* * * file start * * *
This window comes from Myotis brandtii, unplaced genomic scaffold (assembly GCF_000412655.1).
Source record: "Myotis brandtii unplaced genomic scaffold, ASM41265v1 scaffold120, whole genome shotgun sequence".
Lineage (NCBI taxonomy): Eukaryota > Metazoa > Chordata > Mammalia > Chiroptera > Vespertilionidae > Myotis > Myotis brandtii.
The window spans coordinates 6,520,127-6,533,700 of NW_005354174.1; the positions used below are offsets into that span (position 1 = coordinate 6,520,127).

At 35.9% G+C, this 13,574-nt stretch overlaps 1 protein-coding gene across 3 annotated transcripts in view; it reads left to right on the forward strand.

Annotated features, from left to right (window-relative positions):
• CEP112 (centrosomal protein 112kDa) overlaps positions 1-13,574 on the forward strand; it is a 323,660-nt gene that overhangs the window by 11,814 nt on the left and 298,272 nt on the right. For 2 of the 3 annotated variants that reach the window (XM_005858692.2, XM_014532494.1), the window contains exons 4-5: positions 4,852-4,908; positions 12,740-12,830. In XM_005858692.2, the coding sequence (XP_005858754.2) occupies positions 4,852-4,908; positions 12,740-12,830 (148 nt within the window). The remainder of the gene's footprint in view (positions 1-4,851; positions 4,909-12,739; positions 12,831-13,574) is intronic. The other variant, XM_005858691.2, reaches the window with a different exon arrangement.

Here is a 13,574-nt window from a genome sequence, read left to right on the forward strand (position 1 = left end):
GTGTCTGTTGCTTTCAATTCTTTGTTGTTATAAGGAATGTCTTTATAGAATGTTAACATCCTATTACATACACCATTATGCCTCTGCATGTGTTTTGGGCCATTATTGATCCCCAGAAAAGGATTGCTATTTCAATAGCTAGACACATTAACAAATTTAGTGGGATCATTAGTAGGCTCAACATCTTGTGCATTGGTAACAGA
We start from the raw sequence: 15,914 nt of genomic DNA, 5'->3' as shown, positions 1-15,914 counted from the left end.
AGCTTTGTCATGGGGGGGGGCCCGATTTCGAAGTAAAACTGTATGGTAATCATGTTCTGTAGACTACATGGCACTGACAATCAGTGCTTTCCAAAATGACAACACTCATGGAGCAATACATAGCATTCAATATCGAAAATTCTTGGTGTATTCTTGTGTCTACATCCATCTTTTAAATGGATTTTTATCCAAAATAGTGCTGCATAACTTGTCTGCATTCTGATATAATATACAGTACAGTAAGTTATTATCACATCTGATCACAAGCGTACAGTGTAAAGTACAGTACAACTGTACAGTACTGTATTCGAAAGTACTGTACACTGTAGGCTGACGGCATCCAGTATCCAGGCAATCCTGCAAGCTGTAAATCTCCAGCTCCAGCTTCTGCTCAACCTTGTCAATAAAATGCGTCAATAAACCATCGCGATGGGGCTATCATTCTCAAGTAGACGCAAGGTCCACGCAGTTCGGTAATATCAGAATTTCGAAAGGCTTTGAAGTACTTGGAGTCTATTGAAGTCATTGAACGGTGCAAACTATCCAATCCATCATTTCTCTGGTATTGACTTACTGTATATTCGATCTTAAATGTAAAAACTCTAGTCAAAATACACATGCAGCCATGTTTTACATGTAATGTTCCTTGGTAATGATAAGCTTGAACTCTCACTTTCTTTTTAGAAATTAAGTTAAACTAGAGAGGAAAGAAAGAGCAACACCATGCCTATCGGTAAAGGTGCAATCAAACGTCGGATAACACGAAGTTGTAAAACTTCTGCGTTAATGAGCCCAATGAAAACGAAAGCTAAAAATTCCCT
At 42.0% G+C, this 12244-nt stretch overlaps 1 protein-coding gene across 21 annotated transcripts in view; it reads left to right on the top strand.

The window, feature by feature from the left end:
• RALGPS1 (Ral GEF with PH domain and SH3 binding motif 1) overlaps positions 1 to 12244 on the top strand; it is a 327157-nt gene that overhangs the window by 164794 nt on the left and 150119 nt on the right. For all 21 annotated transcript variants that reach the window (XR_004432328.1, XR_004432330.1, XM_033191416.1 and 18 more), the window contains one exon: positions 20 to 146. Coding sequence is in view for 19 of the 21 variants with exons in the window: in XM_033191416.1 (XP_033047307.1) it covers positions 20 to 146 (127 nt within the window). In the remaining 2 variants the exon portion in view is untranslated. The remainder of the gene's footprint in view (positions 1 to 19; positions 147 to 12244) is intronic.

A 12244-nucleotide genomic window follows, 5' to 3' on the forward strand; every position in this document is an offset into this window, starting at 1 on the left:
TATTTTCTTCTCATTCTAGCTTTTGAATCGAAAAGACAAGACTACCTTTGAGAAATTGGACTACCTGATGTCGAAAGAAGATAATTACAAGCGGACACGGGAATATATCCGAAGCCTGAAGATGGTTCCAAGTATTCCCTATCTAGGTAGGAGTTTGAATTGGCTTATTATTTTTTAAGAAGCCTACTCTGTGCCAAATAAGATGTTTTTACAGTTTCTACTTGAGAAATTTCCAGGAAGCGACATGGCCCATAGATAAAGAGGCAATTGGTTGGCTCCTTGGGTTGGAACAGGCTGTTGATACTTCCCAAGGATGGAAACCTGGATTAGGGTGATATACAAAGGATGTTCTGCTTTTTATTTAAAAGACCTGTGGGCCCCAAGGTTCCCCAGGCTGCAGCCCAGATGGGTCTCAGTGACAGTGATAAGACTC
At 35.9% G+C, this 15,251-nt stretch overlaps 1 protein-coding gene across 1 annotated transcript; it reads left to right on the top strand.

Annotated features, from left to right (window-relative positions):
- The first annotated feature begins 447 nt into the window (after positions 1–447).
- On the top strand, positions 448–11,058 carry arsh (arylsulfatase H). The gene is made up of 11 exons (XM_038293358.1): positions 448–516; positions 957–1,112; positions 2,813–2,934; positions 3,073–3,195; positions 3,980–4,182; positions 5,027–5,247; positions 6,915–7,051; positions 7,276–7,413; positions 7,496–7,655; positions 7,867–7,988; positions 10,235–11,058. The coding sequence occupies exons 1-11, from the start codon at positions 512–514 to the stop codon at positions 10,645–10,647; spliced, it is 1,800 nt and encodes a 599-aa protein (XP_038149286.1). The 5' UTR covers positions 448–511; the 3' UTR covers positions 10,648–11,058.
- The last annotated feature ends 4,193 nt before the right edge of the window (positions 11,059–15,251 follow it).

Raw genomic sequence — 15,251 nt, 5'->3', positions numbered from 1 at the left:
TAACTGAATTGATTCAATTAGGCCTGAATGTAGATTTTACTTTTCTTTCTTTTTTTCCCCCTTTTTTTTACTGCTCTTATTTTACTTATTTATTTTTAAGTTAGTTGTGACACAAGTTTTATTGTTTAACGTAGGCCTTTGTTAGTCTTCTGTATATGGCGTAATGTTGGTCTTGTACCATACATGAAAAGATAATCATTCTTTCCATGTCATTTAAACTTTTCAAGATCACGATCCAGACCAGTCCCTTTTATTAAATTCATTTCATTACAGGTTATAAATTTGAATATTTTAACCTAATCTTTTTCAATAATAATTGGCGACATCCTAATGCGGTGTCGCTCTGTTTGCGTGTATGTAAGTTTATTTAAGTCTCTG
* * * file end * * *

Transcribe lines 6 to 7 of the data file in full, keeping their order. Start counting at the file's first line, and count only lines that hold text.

Annotated features, from left to right (window-relative positions):
• CEP112 (centrosomal protein 112kDa) overlaps positions 1-13,574 on the forward strand; it is a 323,660-nt gene that overhangs the window by 11,814 nt on the left and 298,272 nt on the right. For 2 of the 3 annotated variants that reach the window (XM_005858692.2, XM_014532494.1), the window contains exons 4-5: positions 4,852-4,908; positions 12,740-12,830. In XM_005858692.2, the coding sequence (XP_005858754.2) occupies positions 4,852-4,908; positions 12,740-12,830 (148 nt within the window). The remainder of the gene's footprint in view (positions 1-4,851; positions 4,909-12,739; positions 12,831-13,574) is intronic. The other variant, XM_005858691.2, reaches the window with a different exon arrangement.